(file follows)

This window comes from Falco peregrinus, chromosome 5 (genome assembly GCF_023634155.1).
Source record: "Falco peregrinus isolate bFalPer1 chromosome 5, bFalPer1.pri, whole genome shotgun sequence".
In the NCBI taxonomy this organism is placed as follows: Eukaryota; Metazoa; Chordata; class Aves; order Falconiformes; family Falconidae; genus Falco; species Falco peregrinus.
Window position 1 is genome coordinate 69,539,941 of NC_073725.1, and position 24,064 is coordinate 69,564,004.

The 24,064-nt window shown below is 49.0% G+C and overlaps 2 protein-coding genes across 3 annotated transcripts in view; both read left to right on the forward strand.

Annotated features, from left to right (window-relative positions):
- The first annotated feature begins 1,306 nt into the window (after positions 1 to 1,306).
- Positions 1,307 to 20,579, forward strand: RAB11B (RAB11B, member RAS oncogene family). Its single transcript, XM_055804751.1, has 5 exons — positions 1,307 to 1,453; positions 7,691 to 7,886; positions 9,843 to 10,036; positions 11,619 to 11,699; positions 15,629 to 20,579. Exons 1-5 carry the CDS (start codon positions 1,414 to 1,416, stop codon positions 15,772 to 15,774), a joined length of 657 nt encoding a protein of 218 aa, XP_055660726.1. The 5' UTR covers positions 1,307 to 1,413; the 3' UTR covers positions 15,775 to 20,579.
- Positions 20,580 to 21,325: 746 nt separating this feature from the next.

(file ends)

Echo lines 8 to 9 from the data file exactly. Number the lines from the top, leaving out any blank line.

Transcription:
- Positions 1,307 to 20,579, forward strand: RAB11B (RAB11B, member RAS oncogene family). Its single transcript, XM_055804751.1, has 5 exons — positions 1,307 to 1,453; positions 7,691 to 7,886; positions 9,843 to 10,036; positions 11,619 to 11,699; positions 15,629 to 20,579. Exons 1-5 carry the CDS (start codon positions 1,414 to 1,416, stop codon positions 15,772 to 15,774), a joined length of 657 nt encoding a protein of 218 aa, XP_055660726.1. The 5' UTR covers positions 1,307 to 1,413; the 3' UTR covers positions 15,775 to 20,579.
- Positions 20,580 to 21,325: 746 nt separating this feature from the next.